Hello, my name is Nwanya, Assumpta Chinwe from the Department of Physics and Astronomy of the University of Nigeria in Nsukka, Nigeria. I am a fellow of the 'Science by Women' programme from the Women for Africa Foundation at ICMAB-CSIC.
The project for which I came to ICMAB is moving on systematically well with the effective guidance of Ángel Pérez del Pino, at the Laser Processing Group Lab.
My research back home generally centers on the synthesis of materials for energy harvesting and storage. We specifically use techniques such as chemical bath deposition, sol gel chemistry, hydrothermal, as well as green synthesis with plant extracts to synthesize various nanomaterials for solar cells, supercapacitors and battery applications.
The main aim of my project under the framework of the "Science by Women" fellowship of the Women for Africa Foundation is to use biomass rice husk waste material to synthesize high-capacity graphene and its derivatives for energy storage applications.
Here, we are using LASER techniques to modify the graphitic carbon obtained from rice husk so as to get purer graphene. The laser is intended to reduce the carbon by heating it to a very high energy within a short interval. This will increase the conductivity thereby making the electron and ion transport in the material easy leading to a better charge storage capacity.
Basically, the obtained graphene from my research will be applied in energy storage vis-à-vis supercapacitors and batteries. However, graphene has a wide range of applications, from water desalination, photocatalysis, sensors, drug delivery amongst others.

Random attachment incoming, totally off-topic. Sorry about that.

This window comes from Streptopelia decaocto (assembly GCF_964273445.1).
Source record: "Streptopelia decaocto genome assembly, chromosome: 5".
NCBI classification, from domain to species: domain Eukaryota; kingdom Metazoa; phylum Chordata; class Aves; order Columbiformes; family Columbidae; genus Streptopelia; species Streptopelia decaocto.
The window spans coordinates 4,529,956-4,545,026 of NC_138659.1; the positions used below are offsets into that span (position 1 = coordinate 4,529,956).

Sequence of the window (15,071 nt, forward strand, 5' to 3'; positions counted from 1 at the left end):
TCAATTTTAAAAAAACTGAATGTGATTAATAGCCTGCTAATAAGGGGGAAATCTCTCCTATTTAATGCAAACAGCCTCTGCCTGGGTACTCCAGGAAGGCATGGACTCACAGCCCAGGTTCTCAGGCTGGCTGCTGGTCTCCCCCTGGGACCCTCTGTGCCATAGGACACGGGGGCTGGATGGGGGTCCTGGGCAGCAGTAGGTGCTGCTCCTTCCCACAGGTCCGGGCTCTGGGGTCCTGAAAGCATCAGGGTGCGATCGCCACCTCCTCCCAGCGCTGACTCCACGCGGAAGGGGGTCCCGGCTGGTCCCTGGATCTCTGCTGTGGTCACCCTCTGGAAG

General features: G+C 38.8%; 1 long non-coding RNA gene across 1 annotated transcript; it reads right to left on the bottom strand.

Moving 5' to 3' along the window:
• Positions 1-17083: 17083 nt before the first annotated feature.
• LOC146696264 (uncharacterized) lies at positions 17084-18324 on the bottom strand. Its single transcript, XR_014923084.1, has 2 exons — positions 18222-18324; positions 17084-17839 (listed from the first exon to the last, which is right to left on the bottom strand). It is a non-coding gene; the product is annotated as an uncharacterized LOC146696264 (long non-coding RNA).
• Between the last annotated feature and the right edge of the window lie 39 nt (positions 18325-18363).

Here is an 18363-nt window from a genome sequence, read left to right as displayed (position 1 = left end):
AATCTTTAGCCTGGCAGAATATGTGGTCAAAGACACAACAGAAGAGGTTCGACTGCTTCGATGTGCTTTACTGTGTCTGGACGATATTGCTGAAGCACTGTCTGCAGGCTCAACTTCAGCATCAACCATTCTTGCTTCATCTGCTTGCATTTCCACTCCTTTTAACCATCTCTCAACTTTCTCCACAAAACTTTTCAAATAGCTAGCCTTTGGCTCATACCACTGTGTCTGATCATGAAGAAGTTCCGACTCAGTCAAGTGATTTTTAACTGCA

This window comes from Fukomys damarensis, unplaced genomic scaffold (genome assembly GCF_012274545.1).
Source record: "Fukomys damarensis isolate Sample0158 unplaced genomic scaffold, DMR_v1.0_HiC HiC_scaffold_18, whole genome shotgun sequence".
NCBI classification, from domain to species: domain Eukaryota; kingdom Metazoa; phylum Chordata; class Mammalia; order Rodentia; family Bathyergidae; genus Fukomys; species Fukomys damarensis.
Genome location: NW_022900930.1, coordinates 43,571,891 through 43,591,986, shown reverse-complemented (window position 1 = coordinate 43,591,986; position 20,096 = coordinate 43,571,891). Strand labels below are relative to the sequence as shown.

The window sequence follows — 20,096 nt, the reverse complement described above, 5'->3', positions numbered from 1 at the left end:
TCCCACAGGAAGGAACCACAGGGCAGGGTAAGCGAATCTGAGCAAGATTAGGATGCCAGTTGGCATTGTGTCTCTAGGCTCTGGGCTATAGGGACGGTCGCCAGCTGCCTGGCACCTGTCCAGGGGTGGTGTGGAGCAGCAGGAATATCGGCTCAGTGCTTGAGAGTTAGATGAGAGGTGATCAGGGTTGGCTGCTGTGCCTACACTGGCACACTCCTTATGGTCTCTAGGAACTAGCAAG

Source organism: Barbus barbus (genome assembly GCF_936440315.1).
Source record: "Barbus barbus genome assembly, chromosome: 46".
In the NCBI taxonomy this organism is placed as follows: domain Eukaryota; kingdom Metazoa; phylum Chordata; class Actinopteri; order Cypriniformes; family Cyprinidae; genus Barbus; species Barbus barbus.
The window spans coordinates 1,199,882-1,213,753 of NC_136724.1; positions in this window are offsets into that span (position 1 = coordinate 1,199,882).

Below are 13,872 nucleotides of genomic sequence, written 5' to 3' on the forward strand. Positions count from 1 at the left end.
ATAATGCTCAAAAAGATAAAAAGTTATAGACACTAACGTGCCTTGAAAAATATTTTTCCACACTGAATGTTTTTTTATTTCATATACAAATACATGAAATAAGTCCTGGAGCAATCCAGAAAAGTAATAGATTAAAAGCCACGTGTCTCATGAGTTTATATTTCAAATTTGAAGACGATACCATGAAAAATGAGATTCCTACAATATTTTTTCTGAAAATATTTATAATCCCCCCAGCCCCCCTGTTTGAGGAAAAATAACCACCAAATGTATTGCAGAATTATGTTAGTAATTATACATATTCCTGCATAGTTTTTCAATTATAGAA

The outcome of my research (graphene and its derivatives) can be applied in my country Nigeria. An energy storage cathode material made from sustainable biomass waste material will help to alleviate energy related problems in my country.
In particular, the intermittency associated with renewable energy sources, especially solar and wind resource which is abundant could be addressed to an extent when this material is used in storage devices such as batteries and supercapacitors. This will require industrial scale production of the developed material.
Secondly it will serve as form of clean up for this biomass waste because currently there is no environmental benign means of disposing the rice husk from rice mills in my country.
I decided to participate in the program "Science by Women" because I saw it as an opportunity to broaden my horizon in research, acquire new knowledge and skill as well as extend my collaborative research networks. The new knowledge and skill in advanced nanomaterial synthesis will ultimately be taken back to my country and impacted on the students and colleagues.
I think it is a very good opportunity because it is not common to see programs that support women in science. The percentage of women in science especially in Africa is still low at about 30 %. Such programs that promote female scientist in Africa is a big boost for some of us and will definitely act as a catalyst for female young ones to embrace science disciplines.
I hope to deepen the collaboration with ICMAB beyond this fellowship period. Now in the end of July I will go back to Nigeria, but I will definetely come back next year for three more months.
Nwanya, Assumpta Chinwe, fellow of the 'Science by Women' programme of the Women for Africa Foundation at ICMAB.
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